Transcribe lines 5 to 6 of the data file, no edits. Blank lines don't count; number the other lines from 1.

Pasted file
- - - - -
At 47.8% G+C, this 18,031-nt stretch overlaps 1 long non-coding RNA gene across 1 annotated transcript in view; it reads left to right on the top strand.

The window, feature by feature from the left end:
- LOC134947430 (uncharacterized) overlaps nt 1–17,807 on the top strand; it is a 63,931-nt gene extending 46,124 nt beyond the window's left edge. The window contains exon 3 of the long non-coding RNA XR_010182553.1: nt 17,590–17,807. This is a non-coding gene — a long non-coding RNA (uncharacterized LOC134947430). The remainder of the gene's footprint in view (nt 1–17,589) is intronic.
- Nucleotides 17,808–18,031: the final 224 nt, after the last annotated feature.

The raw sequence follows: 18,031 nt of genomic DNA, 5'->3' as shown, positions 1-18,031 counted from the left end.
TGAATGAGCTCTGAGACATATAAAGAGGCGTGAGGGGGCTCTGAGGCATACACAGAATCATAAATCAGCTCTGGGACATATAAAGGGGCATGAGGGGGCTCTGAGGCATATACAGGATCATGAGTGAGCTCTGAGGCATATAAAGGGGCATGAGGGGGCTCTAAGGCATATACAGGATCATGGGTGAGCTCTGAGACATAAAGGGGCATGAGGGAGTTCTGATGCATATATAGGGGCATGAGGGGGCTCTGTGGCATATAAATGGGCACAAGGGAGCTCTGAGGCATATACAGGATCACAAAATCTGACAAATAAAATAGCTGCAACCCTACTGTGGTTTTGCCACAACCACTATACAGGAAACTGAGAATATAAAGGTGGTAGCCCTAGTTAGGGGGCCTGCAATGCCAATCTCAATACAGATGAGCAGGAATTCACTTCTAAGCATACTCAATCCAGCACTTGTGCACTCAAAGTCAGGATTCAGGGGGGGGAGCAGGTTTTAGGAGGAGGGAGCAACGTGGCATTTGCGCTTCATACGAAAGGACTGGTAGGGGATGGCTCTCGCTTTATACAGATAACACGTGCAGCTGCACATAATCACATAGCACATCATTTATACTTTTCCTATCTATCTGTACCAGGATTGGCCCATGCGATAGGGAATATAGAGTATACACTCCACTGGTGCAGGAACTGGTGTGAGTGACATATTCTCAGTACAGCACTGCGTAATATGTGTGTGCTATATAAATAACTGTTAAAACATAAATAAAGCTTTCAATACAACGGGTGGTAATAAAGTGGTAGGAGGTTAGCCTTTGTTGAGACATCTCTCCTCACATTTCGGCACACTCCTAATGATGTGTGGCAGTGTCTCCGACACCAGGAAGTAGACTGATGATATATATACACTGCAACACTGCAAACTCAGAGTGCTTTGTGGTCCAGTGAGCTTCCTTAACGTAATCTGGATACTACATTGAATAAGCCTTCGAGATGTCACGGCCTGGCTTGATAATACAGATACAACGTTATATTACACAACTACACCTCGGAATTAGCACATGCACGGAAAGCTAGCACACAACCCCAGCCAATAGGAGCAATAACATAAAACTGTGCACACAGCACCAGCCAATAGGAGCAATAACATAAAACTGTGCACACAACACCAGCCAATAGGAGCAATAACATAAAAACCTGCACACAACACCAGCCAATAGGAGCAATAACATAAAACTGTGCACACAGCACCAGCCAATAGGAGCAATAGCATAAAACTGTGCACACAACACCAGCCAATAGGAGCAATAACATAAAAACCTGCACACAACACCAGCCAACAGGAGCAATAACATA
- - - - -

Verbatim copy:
The raw sequence follows: 18,031 nt of genomic DNA, 5'->3' as shown, positions 1-18,031 counted from the left end.
TGAATGAGCTCTGAGACATATAAAGAGGCGTGAGGGGGCTCTGAGGCATACACAGAATCATAAATCAGCTCTGGGACATATAAAGGGGCATGAGGGGGCTCTGAGGCATATACAGGATCATGAGTGAGCTCTGAGGCATATAAAGGGGCATGAGGGGGCTCTAAGGCATATACAGGATCATGGGTGAGCTCTGAGACATAAAGGGGCATGAGGGAGTTCTGATGCATATATAGGGGCATGAGGGGGCTCTGTGGCATATAAATGGGCACAAGGGAGCTCTGAGGCATATACAGGATCACAAAATCTGACAAATAAAATAGCTGCAACCCTACTGTGGTTTTGCCACAACCACTATACAGGAAACTGAGAATATAAAGGTGGTAGCCCTAGTTAGGGGGCCTGCAATGCCAATCTCAATACAGATGAGCAGGAATTCACTTCTAAGCATACTCAATCCAGCACTTGTGCACTCAAAGTCAGGATTCAGGGGGGGGAGCAGGTTTTAGGAGGAGGGAGCAACGTGGCATTTGCGCTTCATACGAAAGGACTGGTAGGGGATGGCTCTCGCTTTATACAGATAACACGTGCAGCTGCACATAATCACATAGCACATCATTTATACTTTTCCTATCTATCTGTACCAGGATTGGCCCATGCGATAGGGAATATAGAGTATACACTCCACTGGTGCAGGAACTGGTGTGAGTGACATATTCTCAGTACAGCACTGCGTAATATGTGTGTGCTATATAAATAACTGTTAAAACATAAATAAAGCTTTCAATACAACGGGTGGTAATAAAGTGGTAGGAGGTTAGCCTTTGTTGAGACATCTCTCCTCACATTTCGGCACACTCCTAATGATGTGTGGCAGTGTCTCCGACACCAGGAAGTAGACTGATGATATATATACACTGCAACACTGCAAACTCAGAGTGCTTTGTGGTCCAGTGAGCTTCCTTAACGTAATCTGGATACTACATTGAATAAGCCTTCGAGATGTCACGGCCTGGCTTGATAATACAGATACAACGTTATATTACACAACTACACCTCGGAATTAGCACATGCACGGAAAGCTAGCACACAACCCCAGCCAATAGGAGCAATAACATAAAACTGTGCACACAGCACCAGCCAATAGGAGCAATAACATAAAACTGTGCACACAACACCAGCCAATAGGAGCAATAACATAAAAACCTGCACACAACACCAGCCAATAGGAGCAATAACATAAAACTGTGCACACAGCACCAGCCAATAGGAGCAATAGCATAAAACTGTGCACACAACACCAGCCAATAGGAGCAATAACATAAAAACCTGCACACAACACCAGCCAACAGGAGCAATAACATA